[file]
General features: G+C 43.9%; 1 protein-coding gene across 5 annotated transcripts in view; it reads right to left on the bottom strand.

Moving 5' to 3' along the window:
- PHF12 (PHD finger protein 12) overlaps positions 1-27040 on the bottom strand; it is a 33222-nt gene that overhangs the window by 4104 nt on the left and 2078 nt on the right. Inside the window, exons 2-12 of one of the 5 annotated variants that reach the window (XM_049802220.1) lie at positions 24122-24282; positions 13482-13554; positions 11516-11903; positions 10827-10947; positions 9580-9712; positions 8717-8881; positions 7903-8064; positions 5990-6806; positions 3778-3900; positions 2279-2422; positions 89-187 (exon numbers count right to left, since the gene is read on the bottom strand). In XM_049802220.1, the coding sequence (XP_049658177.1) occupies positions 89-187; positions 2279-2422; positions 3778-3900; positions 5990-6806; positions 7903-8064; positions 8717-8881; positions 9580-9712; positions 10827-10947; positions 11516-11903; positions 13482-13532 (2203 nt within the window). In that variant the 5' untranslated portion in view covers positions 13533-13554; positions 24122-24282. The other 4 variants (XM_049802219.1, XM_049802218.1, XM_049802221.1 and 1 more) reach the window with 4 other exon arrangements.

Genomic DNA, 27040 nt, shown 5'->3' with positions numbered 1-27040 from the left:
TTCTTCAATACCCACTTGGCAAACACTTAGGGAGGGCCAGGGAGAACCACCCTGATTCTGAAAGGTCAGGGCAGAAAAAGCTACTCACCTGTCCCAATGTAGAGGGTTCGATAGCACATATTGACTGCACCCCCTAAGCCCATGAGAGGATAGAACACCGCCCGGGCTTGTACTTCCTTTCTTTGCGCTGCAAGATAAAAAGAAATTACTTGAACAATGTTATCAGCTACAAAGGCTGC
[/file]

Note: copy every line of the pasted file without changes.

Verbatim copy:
General features: G+C 43.9%; 1 protein-coding gene across 5 annotated transcripts in view; it reads right to left on the bottom strand.

Moving 5' to 3' along the window:
- PHF12 (PHD finger protein 12) overlaps positions 1-27040 on the bottom strand; it is a 33222-nt gene that overhangs the window by 4104 nt on the left and 2078 nt on the right. Inside the window, exons 2-12 of one of the 5 annotated variants that reach the window (XM_049802220.1) lie at positions 24122-24282; positions 13482-13554; positions 11516-11903; positions 10827-10947; positions 9580-9712; positions 8717-8881; positions 7903-8064; positions 5990-6806; positions 3778-3900; positions 2279-2422; positions 89-187 (exon numbers count right to left, since the gene is read on the bottom strand). In XM_049802220.1, the coding sequence (XP_049658177.1) occupies positions 89-187; positions 2279-2422; positions 3778-3900; positions 5990-6806; positions 7903-8064; positions 8717-8881; positions 9580-9712; positions 10827-10947; positions 11516-11903; positions 13482-13532 (2203 nt within the window). In that variant the 5' untranslated portion in view covers positions 13533-13554; positions 24122-24282. The other 4 variants (XM_049802219.1, XM_049802218.1, XM_049802221.1 and 1 more) reach the window with 4 other exon arrangements.

Genomic DNA, 27040 nt, shown 5'->3' with positions numbered 1-27040 from the left:
TTCTTCAATACCCACTTGGCAAACACTTAGGGAGGGCCAGGGAGAACCACCCTGATTCTGAAAGGTCAGGGCAGAAAAAGCTACTCACCTGTCCCAATGTAGAGGGTTCGATAGCACATATTGACTGCACCCCCTAAGCCCATGAGAGGATAGAACACCGCCCGGGCTTGTACTTCCTTTCTTTGCGCTGCAAGATAAAAAGAAATTACTTGAACAATGTTATCAGCTACAAAGGCTGC